From the Commentary on Tacitus's _Germania_
by J.B. Rives; ISBN 0199240000
Edited and Abridged by R. Riedlinger for Heathenhistory
(42.1) Next to the Hermunduri live the Naristi and then the
Marcomani and Quadi. The Marcomani are outstanding in glory
and strength, and even obtained their very homeland through
valour, having long ago expelled the Boii; nor do the Naristi and
Quadi fall short. This so to speak is the front of Germania, so
far as defined by the Danube.
Tacitus is the earliest extant writer to mention [the Naristi], who
are probably identical with the 'Varistoi' of Ptolemy. Many
commentators place the tribe in the valley of the Regen river.
They joined the Marcomanni in their wars with the Romans. The
tribal name, with its alternate forms, does not seem to have been
Germanic in origin.
Marcomani: Although the spelling with a double 'n' is usually
adopted in modern discussions, it seems to have been a later
development, with Tacitus and earlier writers using a single 'n'.
The name is definitely Germanic, literally 'march-men', that is,
the inhabitants of a border region. Given that their later settlements
in Bohemia show them to have belonged to the Elbe cultural
grouping, it is likely that they were among the peoples who in
the first century bc had pushed westwards from that region. They
are generally thought to have settled in the upper Main valley.
This might also explain their name, since from the point of view
of other Elbe peoples they would have been living on a frontier.
It is possible that the first people to carry this name did not
constitute a real tribe at all, but were simply small groups of
warriors; it was over the second half of the first century bc that
they developed into a tribe.
Probably in 9 bc, the Marcomanni suffered a great defeat at the
hands of Drusus. As a result, they abandoned their territory on the
upper Main, and under the leadership of Maroboduus established
a new homeland in Bohemia. From this base Maroboduus
built up a powerful kingdom that had close relations with Rome.
In ad 19 the leading men of the tribe expelled Maroboduus and
replaced him with a young exile named Catualda, who was in turn
driven out shortly afterwards with the help of the Hermunduri. At
this point the Romans intervened, setting up as king Vannius of
the Quadi, whose rule lasted some thirty years. Under Vannius the
Marcomanni may have moved from Bohemia down to Moravia and
Slovakia. In ad 50, Vannius was expelled from his kingdom by his
nephews Vangio and Sido and the Hermunduran king Vibilius; the
nephews divided the kingdom between them.
For most of the first century ad, then, the Marcomanni had close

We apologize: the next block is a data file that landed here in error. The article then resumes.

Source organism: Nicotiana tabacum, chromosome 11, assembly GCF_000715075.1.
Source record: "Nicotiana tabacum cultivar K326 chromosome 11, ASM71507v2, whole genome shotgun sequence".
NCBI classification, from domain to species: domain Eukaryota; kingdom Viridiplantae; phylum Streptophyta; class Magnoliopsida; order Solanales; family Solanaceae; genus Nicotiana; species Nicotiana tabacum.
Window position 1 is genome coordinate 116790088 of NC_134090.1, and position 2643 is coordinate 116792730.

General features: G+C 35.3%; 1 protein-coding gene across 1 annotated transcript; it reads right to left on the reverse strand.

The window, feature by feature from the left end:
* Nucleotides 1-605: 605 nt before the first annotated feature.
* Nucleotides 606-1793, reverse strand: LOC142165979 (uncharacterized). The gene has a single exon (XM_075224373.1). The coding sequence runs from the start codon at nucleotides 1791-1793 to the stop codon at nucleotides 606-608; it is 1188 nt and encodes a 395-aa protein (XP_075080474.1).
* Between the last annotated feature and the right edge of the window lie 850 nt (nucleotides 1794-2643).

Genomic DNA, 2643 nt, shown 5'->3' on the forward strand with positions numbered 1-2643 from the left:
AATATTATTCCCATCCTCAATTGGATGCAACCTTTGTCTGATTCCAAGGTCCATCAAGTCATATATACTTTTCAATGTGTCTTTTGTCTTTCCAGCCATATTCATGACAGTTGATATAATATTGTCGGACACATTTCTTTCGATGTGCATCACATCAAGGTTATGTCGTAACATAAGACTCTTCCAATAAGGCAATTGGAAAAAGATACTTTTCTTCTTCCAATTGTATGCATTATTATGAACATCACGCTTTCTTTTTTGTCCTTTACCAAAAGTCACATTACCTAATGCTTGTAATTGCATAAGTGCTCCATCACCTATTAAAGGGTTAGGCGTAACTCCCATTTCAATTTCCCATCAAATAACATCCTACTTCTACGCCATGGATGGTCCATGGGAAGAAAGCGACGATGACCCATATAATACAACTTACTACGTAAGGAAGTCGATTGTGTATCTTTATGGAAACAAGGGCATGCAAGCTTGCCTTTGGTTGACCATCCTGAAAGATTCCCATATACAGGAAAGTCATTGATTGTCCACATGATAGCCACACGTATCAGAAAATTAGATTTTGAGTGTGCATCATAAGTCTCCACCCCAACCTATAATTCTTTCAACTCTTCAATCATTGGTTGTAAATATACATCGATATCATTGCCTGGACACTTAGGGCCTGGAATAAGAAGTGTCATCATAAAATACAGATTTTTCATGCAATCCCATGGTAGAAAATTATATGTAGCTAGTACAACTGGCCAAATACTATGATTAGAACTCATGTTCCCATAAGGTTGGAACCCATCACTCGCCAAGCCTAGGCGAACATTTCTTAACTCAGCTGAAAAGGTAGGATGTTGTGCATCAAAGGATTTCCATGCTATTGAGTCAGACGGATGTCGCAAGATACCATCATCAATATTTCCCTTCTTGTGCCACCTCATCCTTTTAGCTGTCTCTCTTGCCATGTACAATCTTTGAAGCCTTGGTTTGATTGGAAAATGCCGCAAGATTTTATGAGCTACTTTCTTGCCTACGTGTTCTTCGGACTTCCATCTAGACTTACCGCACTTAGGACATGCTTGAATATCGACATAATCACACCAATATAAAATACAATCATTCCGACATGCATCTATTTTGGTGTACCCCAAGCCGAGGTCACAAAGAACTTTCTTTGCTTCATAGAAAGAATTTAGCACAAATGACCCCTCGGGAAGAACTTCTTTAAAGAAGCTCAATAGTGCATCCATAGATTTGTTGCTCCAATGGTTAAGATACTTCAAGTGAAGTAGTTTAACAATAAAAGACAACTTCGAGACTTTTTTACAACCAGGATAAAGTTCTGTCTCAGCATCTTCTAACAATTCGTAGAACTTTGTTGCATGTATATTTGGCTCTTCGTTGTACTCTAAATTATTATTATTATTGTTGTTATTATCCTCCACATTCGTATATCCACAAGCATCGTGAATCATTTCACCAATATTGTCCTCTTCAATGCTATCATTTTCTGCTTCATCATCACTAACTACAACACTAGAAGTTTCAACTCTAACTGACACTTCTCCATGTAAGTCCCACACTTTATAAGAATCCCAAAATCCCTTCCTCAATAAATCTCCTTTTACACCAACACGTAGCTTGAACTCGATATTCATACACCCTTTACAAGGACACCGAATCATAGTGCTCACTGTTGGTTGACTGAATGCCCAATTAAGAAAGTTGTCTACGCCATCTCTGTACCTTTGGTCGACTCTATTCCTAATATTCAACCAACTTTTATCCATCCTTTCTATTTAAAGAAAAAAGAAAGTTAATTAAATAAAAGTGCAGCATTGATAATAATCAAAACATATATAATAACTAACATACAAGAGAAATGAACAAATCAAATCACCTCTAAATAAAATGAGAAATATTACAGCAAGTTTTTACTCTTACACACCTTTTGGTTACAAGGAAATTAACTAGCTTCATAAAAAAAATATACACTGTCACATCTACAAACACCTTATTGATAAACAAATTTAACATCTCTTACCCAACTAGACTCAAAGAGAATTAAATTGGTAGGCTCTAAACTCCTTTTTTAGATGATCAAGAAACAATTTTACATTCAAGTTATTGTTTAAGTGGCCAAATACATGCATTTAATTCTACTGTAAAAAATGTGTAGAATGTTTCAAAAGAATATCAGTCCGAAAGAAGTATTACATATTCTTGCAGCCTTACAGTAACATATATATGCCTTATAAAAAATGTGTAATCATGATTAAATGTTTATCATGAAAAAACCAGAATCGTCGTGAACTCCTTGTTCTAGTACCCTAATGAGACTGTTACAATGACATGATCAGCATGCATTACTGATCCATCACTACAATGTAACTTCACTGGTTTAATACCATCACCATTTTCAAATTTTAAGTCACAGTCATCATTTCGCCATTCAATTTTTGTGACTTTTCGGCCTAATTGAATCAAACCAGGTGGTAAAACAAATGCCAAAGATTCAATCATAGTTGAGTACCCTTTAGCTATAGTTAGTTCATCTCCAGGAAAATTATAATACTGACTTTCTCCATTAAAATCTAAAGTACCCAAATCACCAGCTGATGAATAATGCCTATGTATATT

and generally friendly ties with the Romans. Under Domitian,
however, relations clearly soured. Thereafter relations between the
Marcomanni and the Romans seem to have been peaceful until the
great wars under in ad 166-73 and 17780. The Marcomanni
continue to appear in the historical record into the fifth century ad.
Quadi: This tribe for the most part have a very low profile in the
historical record. They first appear as the tribe of Vannius in
ad c.20, whose subjects were settled 'beyond the Danube,
between the Marus and Cusus rivers', generally thought to be the
Morava and the Vah. From this point on the fortunes of the Quadi
were closely bound up with those of the Marcomanni, so that the
sources often speak of both tribes together as 'Suebi'. Their origin
is obscure. Since archaeological evidence indicates that the
settlements in Moravia and Slovakia were part oftlie Elbe complex,
the Quadi were probably among the peoples who followed Maroboduus
in his trek east, although they may not have acquired a distinct
identity until they inhabited their new homelands.
It is uncertain whether the Marcomanni were responsible for the
expulsion of the Boii from Bohemia, since a sharp decline in Celtic
burials at the beginning of the first century bc suggests an emigration
as early as that date.
(42.2) Down to our own day the Marcomani and Quadi have had
kings from their own tribe, the noble line of Maroboduus and Tudrus;
now they also allow foreigners. But the kings derive their power and
influence from the authority of Rome: they are occasionally aided by
our armies, more often by our money, yet their strength is none the
Although we know many of the Marcomannic rulers in the first
century ad, we hear nothing of another from the same family as
Maroboduus; Tudrus is otherwise unknown.
Maroboduus: The great leader of the Marcomanni, who in the reign
of Augustus built up a powerful kingdom in the Elbe region.
He had as a young man spent time in Rome, where he won the
favour of Augustus and no doubt learned much at first hand about
Roman organization and government. On his return to the Marcomanni,
probably in the last decade bc, he became their chief, and led them
to new territory in Bohemia. Roman writers stress that his rule was
unusual among the Germani: it was not so dependent on special
circumstances and popular approval, but was 'a defined power and
a regal force', presumably based on his disciplined bodyguard.
From his base in Bohemia he acquired hegemony over a number of
tribes, including the Lugii, the Semnones, and the Langobardi.
from the authority of Rome: The evidence suggests that Rome
played an important, if sometimes indirect, role in the selection of
our money: Tacitus elsewhere records several examples of the
Romans refusing to send military aid to northern tribes.